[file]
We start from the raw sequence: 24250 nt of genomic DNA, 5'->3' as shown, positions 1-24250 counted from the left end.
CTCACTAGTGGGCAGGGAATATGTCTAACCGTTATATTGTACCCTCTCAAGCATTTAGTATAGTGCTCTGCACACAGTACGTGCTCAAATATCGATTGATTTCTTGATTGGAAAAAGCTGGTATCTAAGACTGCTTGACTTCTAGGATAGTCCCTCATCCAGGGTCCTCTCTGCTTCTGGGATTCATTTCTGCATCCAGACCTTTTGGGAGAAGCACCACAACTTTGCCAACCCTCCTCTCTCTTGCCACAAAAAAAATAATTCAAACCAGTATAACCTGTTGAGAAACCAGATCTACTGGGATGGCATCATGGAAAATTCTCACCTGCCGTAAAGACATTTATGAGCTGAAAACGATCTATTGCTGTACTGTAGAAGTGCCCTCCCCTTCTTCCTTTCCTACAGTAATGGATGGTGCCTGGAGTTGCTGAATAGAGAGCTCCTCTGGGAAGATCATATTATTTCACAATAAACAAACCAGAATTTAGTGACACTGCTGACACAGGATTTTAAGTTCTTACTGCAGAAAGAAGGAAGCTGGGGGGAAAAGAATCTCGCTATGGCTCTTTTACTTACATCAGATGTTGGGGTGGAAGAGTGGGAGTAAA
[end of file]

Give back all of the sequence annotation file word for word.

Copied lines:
We start from the raw sequence: 24250 nt of genomic DNA, 5'->3' as shown, positions 1-24250 counted from the left end.
CTCACTAGTGGGCAGGGAATATGTCTAACCGTTATATTGTACCCTCTCAAGCATTTAGTATAGTGCTCTGCACACAGTACGTGCTCAAATATCGATTGATTTCTTGATTGGAAAAAGCTGGTATCTAAGACTGCTTGACTTCTAGGATAGTCCCTCATCCAGGGTCCTCTCTGCTTCTGGGATTCATTTCTGCATCCAGACCTTTTGGGAGAAGCACCACAACTTTGCCAACCCTCCTCTCTCTTGCCACAAAAAAAATAATTCAAACCAGTATAACCTGTTGAGAAACCAGATCTACTGGGATGGCATCATGGAAAATTCTCACCTGCCGTAAAGACATTTATGAGCTGAAAACGATCTATTGCTGTACTGTAGAAGTGCCCTCCCCTTCTTCCTTTCCTACAGTAATGGATGGTGCCTGGAGTTGCTGAATAGAGAGCTCCTCTGGGAAGATCATATTATTTCACAATAAACAAACCAGAATTTAGTGACACTGCTGACACAGGATTTTAAGTTCTTACTGCAGAAAGAAGGAAGCTGGGGGGAAAAGAATCTCGCTATGGCTCTTTTACTTACATCAGATGTTGGGGTGGAAGAGTGGGAGTAAA